Part I: A Maryland Melon

Moving along into January, I start to get excited. It's time to gather the gear for seed starting next month and order the seeds to start!

Seed starting is a passion, because it's so much fun and it's inexpensive, once the heating mats and thermostats are purchased. January is the time to sort through things to make sure everything is working and ready. It's important to allow plenty of time if ordering through the mail is necessary, because, believe me, you won't be the only one with the idea.

I shared some seed starting posts in 2010 that are still available for reference. These give the basics and some have videos to make things easier. There are five posts: #1 Time for Spring Planting; #2 Planning Food Growing Spaces; #3 Selecting What Seeds to Plant; #4 How to Germinate Seeds with What Equipment and #5 When to Plant Seeds Where You Live.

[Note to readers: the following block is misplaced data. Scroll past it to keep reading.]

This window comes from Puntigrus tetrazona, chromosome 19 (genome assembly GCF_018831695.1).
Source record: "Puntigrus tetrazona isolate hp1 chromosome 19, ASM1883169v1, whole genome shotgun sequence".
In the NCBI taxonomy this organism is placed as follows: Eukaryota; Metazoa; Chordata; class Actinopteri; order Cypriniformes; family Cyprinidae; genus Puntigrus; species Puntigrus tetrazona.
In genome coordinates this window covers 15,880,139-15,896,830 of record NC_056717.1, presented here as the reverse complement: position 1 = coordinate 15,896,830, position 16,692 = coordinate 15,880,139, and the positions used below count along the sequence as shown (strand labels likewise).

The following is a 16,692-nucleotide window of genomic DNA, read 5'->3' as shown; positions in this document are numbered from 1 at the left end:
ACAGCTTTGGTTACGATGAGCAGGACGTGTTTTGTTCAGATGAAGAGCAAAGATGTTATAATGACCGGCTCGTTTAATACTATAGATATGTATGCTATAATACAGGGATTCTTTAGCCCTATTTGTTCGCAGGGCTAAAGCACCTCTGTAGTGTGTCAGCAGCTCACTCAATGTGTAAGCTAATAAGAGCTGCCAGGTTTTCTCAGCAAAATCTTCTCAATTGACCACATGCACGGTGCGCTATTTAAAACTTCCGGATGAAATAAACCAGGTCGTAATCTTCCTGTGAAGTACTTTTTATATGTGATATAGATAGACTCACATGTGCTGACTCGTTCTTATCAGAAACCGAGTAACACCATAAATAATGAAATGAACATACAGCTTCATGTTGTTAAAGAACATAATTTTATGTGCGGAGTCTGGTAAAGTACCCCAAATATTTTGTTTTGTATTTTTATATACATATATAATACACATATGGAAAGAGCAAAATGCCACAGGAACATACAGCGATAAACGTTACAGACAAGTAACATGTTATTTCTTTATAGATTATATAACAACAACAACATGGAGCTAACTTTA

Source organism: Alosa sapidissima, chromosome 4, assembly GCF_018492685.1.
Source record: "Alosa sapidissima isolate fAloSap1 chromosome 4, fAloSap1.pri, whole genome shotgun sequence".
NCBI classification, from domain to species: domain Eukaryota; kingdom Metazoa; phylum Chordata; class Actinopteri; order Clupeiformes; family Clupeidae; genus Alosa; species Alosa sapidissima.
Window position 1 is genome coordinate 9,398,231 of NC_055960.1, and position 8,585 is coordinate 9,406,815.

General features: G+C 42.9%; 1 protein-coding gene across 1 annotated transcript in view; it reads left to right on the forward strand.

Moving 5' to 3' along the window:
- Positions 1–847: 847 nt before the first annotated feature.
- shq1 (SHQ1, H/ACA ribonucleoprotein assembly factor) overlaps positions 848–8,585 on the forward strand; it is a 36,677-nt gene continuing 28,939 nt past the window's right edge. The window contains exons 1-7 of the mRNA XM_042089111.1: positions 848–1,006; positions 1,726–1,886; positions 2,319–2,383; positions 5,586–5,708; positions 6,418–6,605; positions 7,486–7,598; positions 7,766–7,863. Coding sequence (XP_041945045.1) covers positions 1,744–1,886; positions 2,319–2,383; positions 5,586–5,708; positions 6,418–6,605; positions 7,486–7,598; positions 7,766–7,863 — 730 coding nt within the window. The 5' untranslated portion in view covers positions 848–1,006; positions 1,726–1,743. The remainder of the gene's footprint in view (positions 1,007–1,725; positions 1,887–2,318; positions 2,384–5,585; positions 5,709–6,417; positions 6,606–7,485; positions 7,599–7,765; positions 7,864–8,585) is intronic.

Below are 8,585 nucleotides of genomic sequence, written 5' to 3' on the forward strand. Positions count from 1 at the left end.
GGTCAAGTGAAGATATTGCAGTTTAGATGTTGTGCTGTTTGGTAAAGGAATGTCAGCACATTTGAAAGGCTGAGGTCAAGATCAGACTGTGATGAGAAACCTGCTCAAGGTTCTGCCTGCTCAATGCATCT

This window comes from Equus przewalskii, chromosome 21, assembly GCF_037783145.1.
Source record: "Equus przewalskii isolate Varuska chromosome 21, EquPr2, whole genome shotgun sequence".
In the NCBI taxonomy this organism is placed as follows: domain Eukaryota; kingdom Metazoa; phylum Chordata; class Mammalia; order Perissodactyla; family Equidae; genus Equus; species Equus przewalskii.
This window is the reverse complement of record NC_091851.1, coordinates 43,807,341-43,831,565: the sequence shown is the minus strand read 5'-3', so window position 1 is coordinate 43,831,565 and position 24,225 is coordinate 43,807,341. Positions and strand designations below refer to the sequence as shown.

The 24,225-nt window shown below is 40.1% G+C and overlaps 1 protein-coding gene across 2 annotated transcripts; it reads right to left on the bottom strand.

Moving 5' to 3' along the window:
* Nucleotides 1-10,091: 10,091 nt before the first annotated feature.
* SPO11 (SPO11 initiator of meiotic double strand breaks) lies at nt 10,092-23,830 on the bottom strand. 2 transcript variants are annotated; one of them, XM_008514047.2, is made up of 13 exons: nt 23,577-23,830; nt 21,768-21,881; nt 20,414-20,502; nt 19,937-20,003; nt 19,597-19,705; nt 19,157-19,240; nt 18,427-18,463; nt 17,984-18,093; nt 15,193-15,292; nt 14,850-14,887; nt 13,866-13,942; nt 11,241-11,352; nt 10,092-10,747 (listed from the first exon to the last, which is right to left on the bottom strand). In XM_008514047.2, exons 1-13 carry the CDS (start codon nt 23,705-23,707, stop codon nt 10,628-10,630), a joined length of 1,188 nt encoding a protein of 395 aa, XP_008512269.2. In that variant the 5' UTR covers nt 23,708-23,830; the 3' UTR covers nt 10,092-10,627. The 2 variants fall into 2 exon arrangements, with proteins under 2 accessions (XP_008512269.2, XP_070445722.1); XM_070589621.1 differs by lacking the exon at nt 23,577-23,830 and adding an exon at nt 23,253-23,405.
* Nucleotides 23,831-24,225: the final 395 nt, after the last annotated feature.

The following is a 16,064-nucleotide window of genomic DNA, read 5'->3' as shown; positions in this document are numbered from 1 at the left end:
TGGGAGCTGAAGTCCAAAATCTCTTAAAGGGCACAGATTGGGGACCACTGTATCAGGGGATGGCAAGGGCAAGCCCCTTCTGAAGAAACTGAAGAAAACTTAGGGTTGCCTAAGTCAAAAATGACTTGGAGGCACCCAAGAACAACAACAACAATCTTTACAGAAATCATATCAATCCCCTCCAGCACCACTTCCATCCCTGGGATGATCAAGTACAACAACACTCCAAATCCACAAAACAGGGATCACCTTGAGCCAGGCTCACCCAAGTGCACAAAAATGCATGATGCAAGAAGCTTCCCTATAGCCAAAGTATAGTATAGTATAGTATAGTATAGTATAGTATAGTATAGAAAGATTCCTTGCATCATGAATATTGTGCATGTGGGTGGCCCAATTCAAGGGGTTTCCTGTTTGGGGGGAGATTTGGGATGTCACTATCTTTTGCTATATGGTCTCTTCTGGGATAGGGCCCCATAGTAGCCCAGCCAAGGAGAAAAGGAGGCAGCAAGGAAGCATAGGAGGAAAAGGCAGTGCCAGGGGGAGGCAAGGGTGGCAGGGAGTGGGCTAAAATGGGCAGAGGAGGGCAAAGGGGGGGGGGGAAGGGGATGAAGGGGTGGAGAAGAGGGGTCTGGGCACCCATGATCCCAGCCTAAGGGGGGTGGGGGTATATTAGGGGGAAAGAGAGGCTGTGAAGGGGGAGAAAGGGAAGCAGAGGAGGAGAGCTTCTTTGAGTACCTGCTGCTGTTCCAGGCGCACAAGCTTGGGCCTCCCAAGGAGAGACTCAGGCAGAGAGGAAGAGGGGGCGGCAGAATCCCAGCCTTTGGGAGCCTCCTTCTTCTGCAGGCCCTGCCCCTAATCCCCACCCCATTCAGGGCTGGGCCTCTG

It was in looking through heirloom, organic seed catalogs, that I found a treasure. A seed of an unusual melon, called the Anne Arundel Melon, that almost had become lost, although it was a big commercial crop on the Eastern Shore of Maryland in the 1700s. Through the efforts of Seed Savers Exchange,  and other companies intent on mantaining our planet's biodiversity, the melon has come back and is not as rare now, as it once was. Here is the entry from Thomas Jefferson's home, Montecello, in Virginia where great numbers of historical plant species are cultivated and maintained.


The Montecello catalog relates, "The Anne Arundel muskmelon was grown in Anne Arundel County, Maryland, as early as 1731. Anne Arundel appears to be a cross between a smooth skinned cantaloupe and a nutmeg-shaped muskmelon. It has a sweet, green flesh with a flavor similar to honeydew varieties, a nutmeg shape like other 18th century melons, and, when ripe, a golden yellow skin. Seed for this melon was obtained from food historian, William W. Weaver. " For more information or to purchase, go visit the Montecello web site found here.

So who was Anne Arundel? There is a County in Maryland named Anne Arundel County. According to the Anne Arundel Community College web site, "Little is known about the short life of Anne Arundel. She was born in 1605, the daughter of a powerful Catholic nobleman, Thomas, Lord Arundel. She was only thirteen when she married Cecil Calvert, the second Lord Baltimore. To read more about her, go here.


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